we pin point a potentially engine critical fault.

A mechanical non-monitored component affecting a monitored sensor value! One last thought – the anomaly! The standard tyre specification for a Golf 1.4 1J IS 185/80/14. I deliberately wanted more responsive high-end tyres. The speedo is almost 10mph out, not a bad idea for two 24/25-year olds.

Want to know more?
If you want to get on the NVH bandwagon, email Annette @ads-global.co.uk or call 01772 201597.

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    When faced with diagnosing a fault, in order for us to be able to test the system it is crucial we understand the system’s layout, components and function. We recently faced a fault in a system we had little experience on, so it was an ideal opportunity for a bit of studying.

    Technical information is readily available from many sources, be it manufacturer or generic information, and does not take too long to find. While Google isn’t really a substitute for diagnostics, in situations like this it can be very useful for generic information. The fault on this vehicle turned out to be something so trivial I won’t bore you with it. What I would like to share is the valuable information I picked up along the way.

    Main purpose
    Exhaust gas recirculation (EGR) is nothing new, it’s been used on petrol and diesel engines for many years and while layout and control has varied in design the principle has remained the same. It is important to understand that manufacturers use different methods and configureuration, and for this article I’ve studied several and have tried to demonstrate a generic system.

    The main purpose of EGR is to reduce the level of harmful Nitrogen Oxide (NOx) gases emitted from the vehicle’s exhaust. NOx is present in exhaust emissions due to high combustion temperatures and pressures. Under light load/cruising conditions the EGR system directs a proportion of the exhaust gas back into the engine’s air intake. This reduces the oxygen levels which in turn reduces combustion temperature resulting in a lower NOx emission. When power is required from the engine the EGR system closes to insure a more efficient combustion (see figure 1).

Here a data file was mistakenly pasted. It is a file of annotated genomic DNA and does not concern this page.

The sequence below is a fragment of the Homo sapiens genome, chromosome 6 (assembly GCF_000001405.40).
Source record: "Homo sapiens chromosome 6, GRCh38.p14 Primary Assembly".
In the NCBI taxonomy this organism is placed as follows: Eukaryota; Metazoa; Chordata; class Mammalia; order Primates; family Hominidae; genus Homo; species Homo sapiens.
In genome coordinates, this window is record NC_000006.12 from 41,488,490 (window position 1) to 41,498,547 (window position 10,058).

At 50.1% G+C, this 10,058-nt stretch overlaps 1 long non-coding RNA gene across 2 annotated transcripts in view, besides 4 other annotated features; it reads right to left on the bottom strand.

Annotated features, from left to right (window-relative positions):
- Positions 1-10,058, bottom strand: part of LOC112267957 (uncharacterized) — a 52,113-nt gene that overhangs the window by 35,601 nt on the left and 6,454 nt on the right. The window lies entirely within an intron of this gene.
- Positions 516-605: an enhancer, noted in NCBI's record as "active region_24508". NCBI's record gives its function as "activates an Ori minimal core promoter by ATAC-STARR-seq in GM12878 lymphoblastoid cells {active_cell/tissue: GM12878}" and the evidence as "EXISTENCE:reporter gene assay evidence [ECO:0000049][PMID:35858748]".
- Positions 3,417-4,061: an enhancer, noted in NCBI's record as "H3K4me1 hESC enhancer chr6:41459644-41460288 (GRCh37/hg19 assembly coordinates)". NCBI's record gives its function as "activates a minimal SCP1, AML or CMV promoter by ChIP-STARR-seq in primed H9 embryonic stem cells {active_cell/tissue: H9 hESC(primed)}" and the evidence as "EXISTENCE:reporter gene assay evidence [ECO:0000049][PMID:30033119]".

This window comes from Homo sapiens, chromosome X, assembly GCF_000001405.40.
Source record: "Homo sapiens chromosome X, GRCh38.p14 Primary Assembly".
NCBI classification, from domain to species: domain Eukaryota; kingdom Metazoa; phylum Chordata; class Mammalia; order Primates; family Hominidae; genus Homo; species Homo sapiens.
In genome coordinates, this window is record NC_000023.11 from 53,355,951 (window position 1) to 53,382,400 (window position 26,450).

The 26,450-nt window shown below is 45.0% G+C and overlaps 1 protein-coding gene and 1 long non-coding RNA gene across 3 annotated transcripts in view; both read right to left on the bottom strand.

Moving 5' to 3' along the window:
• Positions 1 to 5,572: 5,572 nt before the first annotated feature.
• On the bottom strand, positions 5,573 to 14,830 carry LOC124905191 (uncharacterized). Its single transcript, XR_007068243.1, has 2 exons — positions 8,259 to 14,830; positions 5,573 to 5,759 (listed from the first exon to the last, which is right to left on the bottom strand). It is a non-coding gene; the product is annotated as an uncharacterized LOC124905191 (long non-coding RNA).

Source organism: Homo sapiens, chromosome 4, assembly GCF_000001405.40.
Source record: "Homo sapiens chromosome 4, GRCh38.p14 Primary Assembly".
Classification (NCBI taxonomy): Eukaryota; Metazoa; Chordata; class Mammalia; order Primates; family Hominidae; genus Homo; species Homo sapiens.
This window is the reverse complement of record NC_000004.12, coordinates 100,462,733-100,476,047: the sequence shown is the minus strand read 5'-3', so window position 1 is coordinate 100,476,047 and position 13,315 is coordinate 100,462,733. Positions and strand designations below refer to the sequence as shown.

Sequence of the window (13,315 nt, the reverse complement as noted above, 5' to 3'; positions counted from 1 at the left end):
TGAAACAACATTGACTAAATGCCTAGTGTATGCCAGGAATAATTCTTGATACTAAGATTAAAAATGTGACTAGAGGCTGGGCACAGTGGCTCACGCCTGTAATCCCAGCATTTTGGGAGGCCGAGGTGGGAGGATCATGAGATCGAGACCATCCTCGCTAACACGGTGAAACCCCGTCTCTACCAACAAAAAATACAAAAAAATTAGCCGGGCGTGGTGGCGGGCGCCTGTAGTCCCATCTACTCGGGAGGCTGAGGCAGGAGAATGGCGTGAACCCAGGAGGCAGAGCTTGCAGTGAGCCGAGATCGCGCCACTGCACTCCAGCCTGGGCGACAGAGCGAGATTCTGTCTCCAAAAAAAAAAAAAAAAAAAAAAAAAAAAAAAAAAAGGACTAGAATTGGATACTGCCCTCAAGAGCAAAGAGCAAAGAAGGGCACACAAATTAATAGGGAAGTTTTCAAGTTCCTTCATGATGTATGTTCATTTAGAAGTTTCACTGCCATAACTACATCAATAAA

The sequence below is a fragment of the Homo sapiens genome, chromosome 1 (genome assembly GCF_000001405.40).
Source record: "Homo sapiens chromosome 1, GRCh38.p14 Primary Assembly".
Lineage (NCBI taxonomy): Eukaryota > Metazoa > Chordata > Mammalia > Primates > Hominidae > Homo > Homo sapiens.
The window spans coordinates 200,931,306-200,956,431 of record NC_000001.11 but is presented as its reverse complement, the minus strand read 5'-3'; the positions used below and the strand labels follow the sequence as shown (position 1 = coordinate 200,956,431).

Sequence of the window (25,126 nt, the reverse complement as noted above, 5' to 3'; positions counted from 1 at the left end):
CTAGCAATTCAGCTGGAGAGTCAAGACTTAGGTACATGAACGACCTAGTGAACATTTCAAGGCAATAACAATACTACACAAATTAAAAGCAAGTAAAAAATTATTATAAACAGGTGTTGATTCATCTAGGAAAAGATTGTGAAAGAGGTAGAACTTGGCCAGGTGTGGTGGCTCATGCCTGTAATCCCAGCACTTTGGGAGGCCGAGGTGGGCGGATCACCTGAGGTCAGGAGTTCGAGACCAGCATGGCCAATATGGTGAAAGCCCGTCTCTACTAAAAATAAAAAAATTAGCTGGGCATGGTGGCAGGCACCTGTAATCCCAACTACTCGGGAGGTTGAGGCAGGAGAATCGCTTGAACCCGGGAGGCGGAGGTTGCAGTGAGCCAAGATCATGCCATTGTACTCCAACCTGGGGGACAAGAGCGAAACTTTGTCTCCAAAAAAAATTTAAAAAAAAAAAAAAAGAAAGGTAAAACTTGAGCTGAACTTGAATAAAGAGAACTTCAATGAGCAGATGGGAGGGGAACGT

EGR on/off
    This is the conventional system in its closed (off) position.  During operation exhaust gases are taken from the exhaust manifold (pre-turbo), passed through a cooler (10) up to the EGR Valve (6). The cooler is a heat exchanger that not only uses the engine coolant to cool the gases to increase the mass but utilises the heat to warm up the coolant faster which helps the interior heater warm-up faster. The EGR Valve (6) can be either electrical of vacuum operated. The  powertrain control module (PCM) commands the EGR valve to open by a specified amount dependent on engine conditions (see figure 2).

    Some EGR valves have a position sensor that provides feedback to the PCM to ensure the correct position has been achieved. In a system where the EGR valve is not equipped with a position sensor, the PCM monitors the Mass Airflow signal in order to regulate EGR flow. This is achievable due to the fact that as the EGR valve is commanded open and gases start to flow, the air flowing in to the Mass Airflow Sensor will decrease. The calculation is made using tables of data (mapping) within the PCM’s software. Understanding this is crucial when diagnosing running faults as a fault in the Mass Airflow can easily affect the EGR system and vice versa.

    Understanding and diagnosing airflow and EGR faults I find can be easier if you look at it pressure differential. If air is flowing through a tube with a restriction in it, the air pressure after the restriction will always be lower than the pressure before the restriction. The difference in pressure will vary depending on the mass or pressure of the air and the size of the restriction.

    Air intake/throttle flap
    The air intake/throttle flap (see figure 3) generally defaults to the fully open position while the EGR valve defaults to the closed position. The purpose of the flap is to reduce the pressure on the engine side. As the intake flap starts to restrict the airflow, the pressure decreases to a pressure lower than that of the EGR pressure and the EGR gases start to flow into the engine’s air intake. If the exhaust gas pressure was slightly lower than the air pressure entering the engine then the gases would flow in the wrong direction.
        When in good working order this system serves its purpose. However, due to the fact that there is particulate matter in the exhaust gases, the system and components will slowly become blocked, causing reduced flow and valves starting to jam or not seal correctly. The air intake system often contains oil residue from the engines breathing system and slight oil loss from the turbo itself. When this oil is mixed with the particulates in the EGR gases it makes a very sticky gunk that starts to block the inlet manifold and intake ports.